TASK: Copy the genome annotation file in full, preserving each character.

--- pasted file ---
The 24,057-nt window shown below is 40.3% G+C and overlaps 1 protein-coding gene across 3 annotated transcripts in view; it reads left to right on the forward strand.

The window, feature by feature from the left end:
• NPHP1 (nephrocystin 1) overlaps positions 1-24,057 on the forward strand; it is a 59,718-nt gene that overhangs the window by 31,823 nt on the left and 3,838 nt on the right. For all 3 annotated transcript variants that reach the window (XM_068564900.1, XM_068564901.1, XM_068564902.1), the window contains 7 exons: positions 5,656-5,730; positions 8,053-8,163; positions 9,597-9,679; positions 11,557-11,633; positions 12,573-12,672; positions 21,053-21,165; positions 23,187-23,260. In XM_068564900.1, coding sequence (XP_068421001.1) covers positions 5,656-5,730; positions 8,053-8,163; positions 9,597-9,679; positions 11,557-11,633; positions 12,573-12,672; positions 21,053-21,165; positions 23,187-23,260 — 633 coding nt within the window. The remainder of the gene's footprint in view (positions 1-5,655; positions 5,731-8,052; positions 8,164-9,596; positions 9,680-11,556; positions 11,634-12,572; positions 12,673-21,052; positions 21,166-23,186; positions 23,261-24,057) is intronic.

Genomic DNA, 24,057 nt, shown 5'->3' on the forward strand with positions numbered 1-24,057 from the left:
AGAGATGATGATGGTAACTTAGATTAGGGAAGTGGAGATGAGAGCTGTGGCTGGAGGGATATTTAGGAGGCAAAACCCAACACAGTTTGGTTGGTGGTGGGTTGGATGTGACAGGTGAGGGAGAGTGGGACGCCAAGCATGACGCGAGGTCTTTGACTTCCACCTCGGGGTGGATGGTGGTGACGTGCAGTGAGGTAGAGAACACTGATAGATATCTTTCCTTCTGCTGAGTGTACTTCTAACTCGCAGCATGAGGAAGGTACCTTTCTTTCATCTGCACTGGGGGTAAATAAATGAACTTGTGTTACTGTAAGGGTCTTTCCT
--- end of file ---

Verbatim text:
The 24,057-nt window shown below is 40.3% G+C and overlaps 1 protein-coding gene across 3 annotated transcripts in view; it reads left to right on the forward strand.

The window, feature by feature from the left end:
• NPHP1 (nephrocystin 1) overlaps positions 1-24,057 on the forward strand; it is a 59,718-nt gene that overhangs the window by 31,823 nt on the left and 3,838 nt on the right. For all 3 annotated transcript variants that reach the window (XM_068564900.1, XM_068564901.1, XM_068564902.1), the window contains 7 exons: positions 5,656-5,730; positions 8,053-8,163; positions 9,597-9,679; positions 11,557-11,633; positions 12,573-12,672; positions 21,053-21,165; positions 23,187-23,260. In XM_068564900.1, coding sequence (XP_068421001.1) covers positions 5,656-5,730; positions 8,053-8,163; positions 9,597-9,679; positions 11,557-11,633; positions 12,573-12,672; positions 21,053-21,165; positions 23,187-23,260 — 633 coding nt within the window. The remainder of the gene's footprint in view (positions 1-5,655; positions 5,731-8,052; positions 8,164-9,596; positions 9,680-11,556; positions 11,634-12,572; positions 12,673-21,052; positions 21,166-23,186; positions 23,261-24,057) is intronic.

Genomic DNA, 24,057 nt, shown 5'->3' on the forward strand with positions numbered 1-24,057 from the left:
AGAGATGATGATGGTAACTTAGATTAGGGAAGTGGAGATGAGAGCTGTGGCTGGAGGGATATTTAGGAGGCAAAACCCAACACAGTTTGGTTGGTGGTGGGTTGGATGTGACAGGTGAGGGAGAGTGGGACGCCAAGCATGACGCGAGGTCTTTGACTTCCACCTCGGGGTGGATGGTGGTGACGTGCAGTGAGGTAGAGAACACTGATAGATATCTTTCCTTCTGCTGAGTGTACTTCTAACTCGCAGCATGAGGAAGGTACCTTTCTTTCATCTGCACTGGGGGTAAATAAATGAACTTGTGTTACTGTAAGGGTCTTTCCT